• Ways he has continuously worked to improve officer morale, tailoring it to each individual’s perception of what “morale” entails (14:06)

4. Learn How to Write Grants

While some districts hire grant writers to assist them with obtaining funds, not all budgets allow for it. Others simply like the challenge of learning new things. Coatesville Area School District’s Director of Safety and Security and Chief of Police Frank Galbraith falls into the latter category, having taught himself how to write grants. He has since been able to secure nearly $400,000 in funding for the Pennsylvania school district (14:15).

“I thought you had to be some grant writer with a special degree to write these grants. After doing a lot of research, talking to some grant writers and other neighboring school districts and police departments in the area, I just decided to go for it,” he said.

He offered advice for anyone considering the same path, stating, “One of the biggest things for grants, in my experience, is it’s data-driven. You want to make sure you have the systems to capture the data you want to include in that grant. One of the things we did when I came in was we updated our police report management system, so we were able to better capture those incidents and that data so we could provide it on those grant applications — whether it’s a local or federal grant.”

In the interview, Galbraith also discussed:

  • The implementation of an emergency response system (3:40)
  • How he created a district incident command team (10:50)
  • Additional advice he has for other districts applying for federal grant money (18:00)

5. Ensure Anonymous Tip Lines Have a Texting Option

For most teens and tweens, cell phones are a part of their everyday life. They use it to communicate with friends and family, largely via social media and texting. This preferred mode of communication for young students has led many schools to adopt a texting option for their anonymous tip lines.

Christopher Ellisor, director of safety and emergency services for Lexington School District One in South Carolina, spearheaded the district’s adoption and implementation of a 24/7 texting option (4:18).

Since many students aren’t comfortable with calling in a tip, the district’s implementation of a texting option means more tips come in before the start of the school day, giving district leaders the ability to investigate a tip well before students start arriving.

“Students go home and they start texting and SnapChatting and Instagramming, and some of those students decide to send inappropriate materials or statements and reports come out of those,” said Ellisor. “Another student may see that and they’ll take a quick picture of that Snapchat and forward it to the tip line, which is fantastic because it gives us an opportunity to investigate it. Before, if somebody says they’re going to shoot the school up, I want to know about that at nine o’clock the night before and not wait until 6:30 the next morning to find out about it.”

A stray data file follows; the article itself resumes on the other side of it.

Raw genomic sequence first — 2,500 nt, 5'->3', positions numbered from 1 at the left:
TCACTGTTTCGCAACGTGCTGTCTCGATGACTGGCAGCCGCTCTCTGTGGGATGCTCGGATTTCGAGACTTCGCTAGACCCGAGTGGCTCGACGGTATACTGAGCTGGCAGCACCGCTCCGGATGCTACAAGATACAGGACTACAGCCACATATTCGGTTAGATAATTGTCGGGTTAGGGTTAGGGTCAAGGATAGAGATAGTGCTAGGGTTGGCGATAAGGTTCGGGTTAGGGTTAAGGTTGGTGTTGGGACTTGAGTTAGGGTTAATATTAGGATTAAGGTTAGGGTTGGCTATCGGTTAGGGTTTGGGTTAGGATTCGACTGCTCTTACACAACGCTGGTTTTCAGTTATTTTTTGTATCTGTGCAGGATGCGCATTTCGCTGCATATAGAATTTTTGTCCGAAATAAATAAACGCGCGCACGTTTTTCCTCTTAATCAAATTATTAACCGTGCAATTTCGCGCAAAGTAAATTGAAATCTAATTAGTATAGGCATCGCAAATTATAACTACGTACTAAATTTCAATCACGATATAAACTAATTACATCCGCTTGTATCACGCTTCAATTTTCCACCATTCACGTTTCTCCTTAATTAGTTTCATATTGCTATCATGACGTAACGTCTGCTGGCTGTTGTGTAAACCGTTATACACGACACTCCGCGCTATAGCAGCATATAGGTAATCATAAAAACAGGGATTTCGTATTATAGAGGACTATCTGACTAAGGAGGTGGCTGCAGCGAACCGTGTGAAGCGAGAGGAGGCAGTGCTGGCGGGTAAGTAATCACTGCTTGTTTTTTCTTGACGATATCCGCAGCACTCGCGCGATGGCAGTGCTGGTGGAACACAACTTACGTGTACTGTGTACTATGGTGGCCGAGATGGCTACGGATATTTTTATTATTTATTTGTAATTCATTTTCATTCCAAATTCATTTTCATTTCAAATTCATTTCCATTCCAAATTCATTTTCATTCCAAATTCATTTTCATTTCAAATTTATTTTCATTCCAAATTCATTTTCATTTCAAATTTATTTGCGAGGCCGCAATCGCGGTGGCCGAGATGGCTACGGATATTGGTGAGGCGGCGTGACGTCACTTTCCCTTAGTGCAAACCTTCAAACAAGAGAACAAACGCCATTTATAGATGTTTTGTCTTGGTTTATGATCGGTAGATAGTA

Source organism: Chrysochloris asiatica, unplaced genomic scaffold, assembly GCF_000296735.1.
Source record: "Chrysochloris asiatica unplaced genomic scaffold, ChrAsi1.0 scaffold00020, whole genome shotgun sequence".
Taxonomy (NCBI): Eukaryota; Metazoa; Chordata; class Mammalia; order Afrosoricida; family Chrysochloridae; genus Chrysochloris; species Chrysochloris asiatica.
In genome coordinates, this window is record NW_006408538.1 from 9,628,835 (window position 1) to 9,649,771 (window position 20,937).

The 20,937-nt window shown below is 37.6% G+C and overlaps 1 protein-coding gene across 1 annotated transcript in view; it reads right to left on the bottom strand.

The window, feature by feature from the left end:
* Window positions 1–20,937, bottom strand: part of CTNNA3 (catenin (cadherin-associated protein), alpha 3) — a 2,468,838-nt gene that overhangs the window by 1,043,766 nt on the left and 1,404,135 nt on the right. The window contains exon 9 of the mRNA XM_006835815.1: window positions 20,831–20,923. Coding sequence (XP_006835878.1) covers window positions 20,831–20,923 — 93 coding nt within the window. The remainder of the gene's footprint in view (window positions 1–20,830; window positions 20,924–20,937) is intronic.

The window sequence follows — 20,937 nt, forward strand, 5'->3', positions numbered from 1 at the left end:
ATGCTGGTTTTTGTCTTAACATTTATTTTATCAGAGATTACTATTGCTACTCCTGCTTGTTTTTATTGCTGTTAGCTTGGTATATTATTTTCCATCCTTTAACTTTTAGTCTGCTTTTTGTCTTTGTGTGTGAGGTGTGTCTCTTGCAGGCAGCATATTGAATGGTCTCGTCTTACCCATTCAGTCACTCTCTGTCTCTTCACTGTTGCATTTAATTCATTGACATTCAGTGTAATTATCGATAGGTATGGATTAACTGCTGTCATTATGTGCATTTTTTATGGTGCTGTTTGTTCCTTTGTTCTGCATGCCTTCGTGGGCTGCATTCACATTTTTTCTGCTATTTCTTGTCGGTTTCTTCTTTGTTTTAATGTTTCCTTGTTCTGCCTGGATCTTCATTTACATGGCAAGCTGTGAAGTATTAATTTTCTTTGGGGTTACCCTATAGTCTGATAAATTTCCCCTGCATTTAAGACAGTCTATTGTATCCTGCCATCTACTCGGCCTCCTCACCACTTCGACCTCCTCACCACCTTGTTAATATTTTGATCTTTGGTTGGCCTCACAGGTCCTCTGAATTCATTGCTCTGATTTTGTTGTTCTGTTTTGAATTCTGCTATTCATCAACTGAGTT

In the interview, Ellisor also discussed:

  • How his law enforcement background had helped him in his current role (1:40)
  • Patterns in reporting concerns over the last two years (10:58)
  • Tips and recommendations for schools looking to implement or update its anonymous tip line (15:44)

6. Choose Integrators Wisely

As security director at Gilbert Public Schools, Allen Cain spearheaded the construction of secure entryways which involved the installation of cameras, microphones and a visitor management system. He also implemented a brand new district-wide video surveillance system.

Consequently, he has worked with his fair share of integrators, and his biggest piece of advice for schools undertaking similar projects is to choose integrators wisely.

“Find one that you can work well with that you believe you can build a relationship with because I think that’s imperative because I use a lot of systems in my job and if you have an integrator that you have a tough time working with, that’s going to slow down progress,” he said. “Preferably local because if I’m working with a company and they’re on the East coast, I gotta wait for the time to be right or they have to call someone else. Whereas local, they can drive to me in 10-20 minutes, so that’s very important.”

In the interview, Cain also discussed:

  • How he partnered with the operations department to construct secure entryways (5:09)
  • How he built a team to review applicants who responded to an RFP for a new video surveillance system (12:00)
  • Capabilities he was looking for when choosing a vendor for the project (12:59)

NOTE: The nomination period for next year’s Director of the Year program will soon be open. If you know a K-12 police chief, security director, emergency manager or VP of security and/or public safety (or the equivalent) who goes above and beyond the call of duty, demonstrating outstanding leadership skills, ingenuity, selflessness and overall achievement, we encourage you to submit his or her (or your) nomination.

About the Author

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Amy is Campus Safety’s Senior Editor. Prior to joining the editorial team in 2017, she worked in both events and digital marketing.

Amy has many close relatives and friends who are teachers, motivating her to learn and share as much as she can about campus security. She has a minor in education and has worked with children in several capacities, further deepening her passion for keeping students safe.

In her free time, Amy enjoys exploring the outdoors with her family.